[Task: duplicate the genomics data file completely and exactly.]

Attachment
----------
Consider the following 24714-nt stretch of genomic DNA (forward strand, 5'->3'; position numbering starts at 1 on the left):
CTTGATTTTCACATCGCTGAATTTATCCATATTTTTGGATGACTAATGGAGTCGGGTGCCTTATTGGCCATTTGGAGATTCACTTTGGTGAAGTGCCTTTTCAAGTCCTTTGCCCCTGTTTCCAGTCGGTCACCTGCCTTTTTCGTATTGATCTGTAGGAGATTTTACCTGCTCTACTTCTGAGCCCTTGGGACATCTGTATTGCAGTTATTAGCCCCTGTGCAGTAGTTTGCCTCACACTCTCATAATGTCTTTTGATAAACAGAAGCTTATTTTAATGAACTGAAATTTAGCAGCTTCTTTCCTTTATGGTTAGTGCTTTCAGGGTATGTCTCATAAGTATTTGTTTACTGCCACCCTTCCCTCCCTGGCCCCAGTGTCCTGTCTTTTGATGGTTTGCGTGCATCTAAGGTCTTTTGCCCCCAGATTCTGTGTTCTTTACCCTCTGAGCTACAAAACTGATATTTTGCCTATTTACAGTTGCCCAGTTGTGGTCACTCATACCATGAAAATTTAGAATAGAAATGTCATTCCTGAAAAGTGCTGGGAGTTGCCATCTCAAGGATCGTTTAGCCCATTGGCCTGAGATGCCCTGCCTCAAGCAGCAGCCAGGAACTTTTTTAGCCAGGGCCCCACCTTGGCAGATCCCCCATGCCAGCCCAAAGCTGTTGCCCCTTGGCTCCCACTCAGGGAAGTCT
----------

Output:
Consider the following 24714-nt stretch of genomic DNA (forward strand, 5'->3'; position numbering starts at 1 on the left):
CTTGATTTTCACATCGCTGAATTTATCCATATTTTTGGATGACTAATGGAGTCGGGTGCCTTATTGGCCATTTGGAGATTCACTTTGGTGAAGTGCCTTTTCAAGTCCTTTGCCCCTGTTTCCAGTCGGTCACCTGCCTTTTTCGTATTGATCTGTAGGAGATTTTACCTGCTCTACTTCTGAGCCCTTGGGACATCTGTATTGCAGTTATTAGCCCCTGTGCAGTAGTTTGCCTCACACTCTCATAATGTCTTTTGATAAACAGAAGCTTATTTTAATGAACTGAAATTTAGCAGCTTCTTTCCTTTATGGTTAGTGCTTTCAGGGTATGTCTCATAAGTATTTGTTTACTGCCACCCTTCCCTCCCTGGCCCCAGTGTCCTGTCTTTTGATGGTTTGCGTGCATCTAAGGTCTTTTGCCCCCAGATTCTGTGTTCTTTACCCTCTGAGCTACAAAACTGATATTTTGCCTATTTACAGTTGCCCAGTTGTGGTCACTCATACCATGAAAATTTAGAATAGAAATGTCATTCCTGAAAAGTGCTGGGAGTTGCCATCTCAAGGATCGTTTAGCCCATTGGCCTGAGATGCCCTGCCTCAAGCAGCAGCCAGGAACTTTTTTAGCCAGGGCCCCACCTTGGCAGATCCCCCATGCCAGCCCAAAGCTGTTGCCCCTTGGCTCCCACTCAGGGAAGTCT